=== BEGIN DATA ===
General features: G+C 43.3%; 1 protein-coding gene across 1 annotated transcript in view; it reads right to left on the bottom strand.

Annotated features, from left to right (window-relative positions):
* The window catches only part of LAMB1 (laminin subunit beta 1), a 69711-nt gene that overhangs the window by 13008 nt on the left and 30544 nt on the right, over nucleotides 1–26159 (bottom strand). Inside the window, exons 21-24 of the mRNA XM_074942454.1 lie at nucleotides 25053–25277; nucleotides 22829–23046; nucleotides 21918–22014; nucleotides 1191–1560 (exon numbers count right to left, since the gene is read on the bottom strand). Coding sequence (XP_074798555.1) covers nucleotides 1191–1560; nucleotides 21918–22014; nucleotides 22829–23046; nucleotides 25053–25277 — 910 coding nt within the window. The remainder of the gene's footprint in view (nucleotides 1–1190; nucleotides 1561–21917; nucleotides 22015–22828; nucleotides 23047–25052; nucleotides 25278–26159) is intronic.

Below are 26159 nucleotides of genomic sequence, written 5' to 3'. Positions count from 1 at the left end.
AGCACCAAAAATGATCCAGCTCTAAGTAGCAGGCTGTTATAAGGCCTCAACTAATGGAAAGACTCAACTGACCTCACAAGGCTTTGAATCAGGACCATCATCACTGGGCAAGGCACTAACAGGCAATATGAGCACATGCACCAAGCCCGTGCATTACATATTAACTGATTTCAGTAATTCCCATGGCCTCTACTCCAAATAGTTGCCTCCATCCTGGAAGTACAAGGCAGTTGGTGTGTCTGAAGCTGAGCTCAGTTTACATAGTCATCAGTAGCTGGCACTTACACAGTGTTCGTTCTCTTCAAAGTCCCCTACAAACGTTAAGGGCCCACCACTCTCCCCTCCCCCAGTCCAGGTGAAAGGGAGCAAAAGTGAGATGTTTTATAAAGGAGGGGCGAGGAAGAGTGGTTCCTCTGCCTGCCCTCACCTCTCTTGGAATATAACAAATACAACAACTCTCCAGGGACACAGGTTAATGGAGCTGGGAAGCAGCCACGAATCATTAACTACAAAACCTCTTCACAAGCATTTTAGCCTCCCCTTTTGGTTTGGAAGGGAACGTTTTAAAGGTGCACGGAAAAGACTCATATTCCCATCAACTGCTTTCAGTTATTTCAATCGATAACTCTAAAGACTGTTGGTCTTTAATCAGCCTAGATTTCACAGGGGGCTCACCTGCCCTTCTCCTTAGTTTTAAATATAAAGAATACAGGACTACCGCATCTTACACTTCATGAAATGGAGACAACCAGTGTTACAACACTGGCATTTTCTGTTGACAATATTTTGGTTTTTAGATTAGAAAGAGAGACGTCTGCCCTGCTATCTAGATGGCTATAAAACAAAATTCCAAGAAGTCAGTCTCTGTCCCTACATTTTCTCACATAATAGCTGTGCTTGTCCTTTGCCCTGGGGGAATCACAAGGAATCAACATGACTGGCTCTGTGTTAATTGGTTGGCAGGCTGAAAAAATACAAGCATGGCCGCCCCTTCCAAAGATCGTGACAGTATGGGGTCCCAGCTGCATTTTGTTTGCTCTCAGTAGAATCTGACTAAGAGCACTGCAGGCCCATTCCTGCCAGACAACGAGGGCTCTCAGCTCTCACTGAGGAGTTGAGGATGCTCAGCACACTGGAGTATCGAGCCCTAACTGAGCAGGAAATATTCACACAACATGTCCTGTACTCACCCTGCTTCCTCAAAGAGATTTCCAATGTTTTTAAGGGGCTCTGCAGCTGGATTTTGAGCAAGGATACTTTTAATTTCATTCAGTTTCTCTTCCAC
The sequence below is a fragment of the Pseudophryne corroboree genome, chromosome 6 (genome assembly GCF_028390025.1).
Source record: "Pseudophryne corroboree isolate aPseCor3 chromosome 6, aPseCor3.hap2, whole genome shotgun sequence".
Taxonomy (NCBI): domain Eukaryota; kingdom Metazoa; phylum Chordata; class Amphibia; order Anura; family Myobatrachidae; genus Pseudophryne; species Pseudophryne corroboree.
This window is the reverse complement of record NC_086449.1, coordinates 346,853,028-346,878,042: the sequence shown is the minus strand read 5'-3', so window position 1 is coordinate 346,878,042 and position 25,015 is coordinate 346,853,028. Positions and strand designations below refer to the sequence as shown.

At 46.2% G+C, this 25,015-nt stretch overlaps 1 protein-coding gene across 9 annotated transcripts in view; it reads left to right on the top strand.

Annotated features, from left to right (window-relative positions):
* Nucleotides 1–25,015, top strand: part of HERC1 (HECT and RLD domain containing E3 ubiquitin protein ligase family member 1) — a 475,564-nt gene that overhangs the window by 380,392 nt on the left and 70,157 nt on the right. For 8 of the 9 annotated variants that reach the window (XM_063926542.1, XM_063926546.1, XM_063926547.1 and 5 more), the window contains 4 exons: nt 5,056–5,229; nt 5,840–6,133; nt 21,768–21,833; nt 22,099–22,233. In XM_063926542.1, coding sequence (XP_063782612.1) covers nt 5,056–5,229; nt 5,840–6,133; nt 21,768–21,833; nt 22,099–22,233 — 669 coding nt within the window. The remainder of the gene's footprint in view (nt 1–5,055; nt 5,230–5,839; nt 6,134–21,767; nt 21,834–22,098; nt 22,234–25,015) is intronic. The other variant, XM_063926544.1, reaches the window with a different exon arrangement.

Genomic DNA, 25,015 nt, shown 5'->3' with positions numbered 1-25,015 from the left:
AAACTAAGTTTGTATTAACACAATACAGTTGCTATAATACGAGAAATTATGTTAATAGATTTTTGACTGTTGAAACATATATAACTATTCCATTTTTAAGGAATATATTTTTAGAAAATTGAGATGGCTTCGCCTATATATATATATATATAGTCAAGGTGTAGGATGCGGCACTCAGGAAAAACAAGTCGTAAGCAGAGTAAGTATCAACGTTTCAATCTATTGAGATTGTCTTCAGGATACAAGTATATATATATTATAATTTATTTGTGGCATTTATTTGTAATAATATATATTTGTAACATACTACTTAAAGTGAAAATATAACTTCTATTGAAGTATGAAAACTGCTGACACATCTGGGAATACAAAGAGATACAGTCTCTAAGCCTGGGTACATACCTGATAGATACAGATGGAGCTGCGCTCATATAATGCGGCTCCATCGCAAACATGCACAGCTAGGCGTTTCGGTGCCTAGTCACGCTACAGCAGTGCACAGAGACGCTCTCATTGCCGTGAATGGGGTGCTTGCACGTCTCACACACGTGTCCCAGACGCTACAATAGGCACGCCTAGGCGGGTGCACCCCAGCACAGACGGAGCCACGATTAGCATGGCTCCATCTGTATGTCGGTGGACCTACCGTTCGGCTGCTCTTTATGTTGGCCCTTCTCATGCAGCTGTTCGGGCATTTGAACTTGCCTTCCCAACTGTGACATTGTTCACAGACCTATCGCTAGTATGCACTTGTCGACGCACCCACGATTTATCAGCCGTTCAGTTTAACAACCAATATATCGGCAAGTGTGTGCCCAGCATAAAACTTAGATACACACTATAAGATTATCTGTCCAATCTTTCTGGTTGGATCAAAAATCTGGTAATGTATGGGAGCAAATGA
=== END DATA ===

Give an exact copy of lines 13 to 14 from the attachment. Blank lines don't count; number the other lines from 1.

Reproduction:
Genomic DNA, 25,015 nt, shown 5'->3' with positions numbered 1-25,015 from the left:
AAACTAAGTTTGTATTAACACAATACAGTTGCTATAATACGAGAAATTATGTTAATAGATTTTTGACTGTTGAAACATATATAACTATTCCATTTTTAAGGAATATATTTTTAGAAAATTGAGATGGCTTCGCCTATATATATATATATATAGTCAAGGTGTAGGATGCGGCACTCAGGAAAAACAAGTCGTAAGCAGAGTAAGTATCAACGTTTCAATCTATTGAGATTGTCTTCAGGATACAAGTATATATATATTATAATTTATTTGTGGCATTTATTTGTAATAATATATATTTGTAACATACTACTTAAAGTGAAAATATAACTTCTATTGAAGTATGAAAACTGCTGACACATCTGGGAATACAAAGAGATACAGTCTCTAAGCCTGGGTACATACCTGATAGATACAGATGGAGCTGCGCTCATATAATGCGGCTCCATCGCAAACATGCACAGCTAGGCGTTTCGGTGCCTAGTCACGCTACAGCAGTGCACAGAGACGCTCTCATTGCCGTGAATGGGGTGCTTGCACGTCTCACACACGTGTCCCAGACGCTACAATAGGCACGCCTAGGCGGGTGCACCCCAGCACAGACGGAGCCACGATTAGCATGGCTCCATCTGTATGTCGGTGGACCTACCGTTCGGCTGCTCTTTATGTTGGCCCTTCTCATGCAGCTGTTCGGGCATTTGAACTTGCCTTCCCAACTGTGACATTGTTCACAGACCTATCGCTAGTATGCACTTGTCGACGCACCCACGATTTATCAGCCGTTCAGTTTAACAACCAATATATCGGCAAGTGTGTGCCCAGCATAAAACTTAGATACACACTATAAGATTATCTGTCCAATCTTTCTGGTTGGATCAAAAATCTGGTAATGTATGGGAGCAAATGA